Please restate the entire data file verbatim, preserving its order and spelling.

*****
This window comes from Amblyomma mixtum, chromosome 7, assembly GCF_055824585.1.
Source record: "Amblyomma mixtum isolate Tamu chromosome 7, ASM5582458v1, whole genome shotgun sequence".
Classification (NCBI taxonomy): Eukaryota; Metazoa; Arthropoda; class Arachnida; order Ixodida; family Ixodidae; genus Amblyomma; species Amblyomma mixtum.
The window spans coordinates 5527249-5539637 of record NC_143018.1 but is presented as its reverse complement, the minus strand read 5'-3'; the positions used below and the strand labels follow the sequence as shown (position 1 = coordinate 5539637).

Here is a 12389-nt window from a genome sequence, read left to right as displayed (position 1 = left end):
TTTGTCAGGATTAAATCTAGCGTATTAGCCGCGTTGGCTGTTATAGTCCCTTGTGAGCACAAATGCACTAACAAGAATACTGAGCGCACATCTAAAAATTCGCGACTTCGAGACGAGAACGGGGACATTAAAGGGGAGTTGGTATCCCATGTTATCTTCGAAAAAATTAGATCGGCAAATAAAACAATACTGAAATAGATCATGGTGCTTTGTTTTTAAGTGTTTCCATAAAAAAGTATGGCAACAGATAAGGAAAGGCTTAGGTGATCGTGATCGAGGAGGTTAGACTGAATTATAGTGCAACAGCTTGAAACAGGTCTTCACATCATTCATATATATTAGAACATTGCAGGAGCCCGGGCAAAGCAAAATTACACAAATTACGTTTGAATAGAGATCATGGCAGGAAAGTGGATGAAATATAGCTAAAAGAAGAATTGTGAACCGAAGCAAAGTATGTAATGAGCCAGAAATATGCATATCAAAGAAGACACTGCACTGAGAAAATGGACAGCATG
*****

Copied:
This window comes from Amblyomma mixtum, chromosome 7, assembly GCF_055824585.1.
Source record: "Amblyomma mixtum isolate Tamu chromosome 7, ASM5582458v1, whole genome shotgun sequence".
Classification (NCBI taxonomy): Eukaryota; Metazoa; Arthropoda; class Arachnida; order Ixodida; family Ixodidae; genus Amblyomma; species Amblyomma mixtum.
The window spans coordinates 5527249-5539637 of record NC_143018.1 but is presented as its reverse complement, the minus strand read 5'-3'; the positions used below and the strand labels follow the sequence as shown (position 1 = coordinate 5539637).

Here is a 12389-nt window from a genome sequence, read left to right as displayed (position 1 = left end):
TTTGTCAGGATTAAATCTAGCGTATTAGCCGCGTTGGCTGTTATAGTCCCTTGTGAGCACAAATGCACTAACAAGAATACTGAGCGCACATCTAAAAATTCGCGACTTCGAGACGAGAACGGGGACATTAAAGGGGAGTTGGTATCCCATGTTATCTTCGAAAAAATTAGATCGGCAAATAAAACAATACTGAAATAGATCATGGTGCTTTGTTTTTAAGTGTTTCCATAAAAAAGTATGGCAACAGATAAGGAAAGGCTTAGGTGATCGTGATCGAGGAGGTTAGACTGAATTATAGTGCAACAGCTTGAAACAGGTCTTCACATCATTCATATATATTAGAACATTGCAGGAGCCCGGGCAAAGCAAAATTACACAAATTACGTTTGAATAGAGATCATGGCAGGAAAGTGGATGAAATATAGCTAAAAGAAGAATTGTGAACCGAAGCAAAGTATGTAATGAGCCAGAAATATGCATATCAAAGAAGACACTGCACTGAGAAAATGGACAGCATG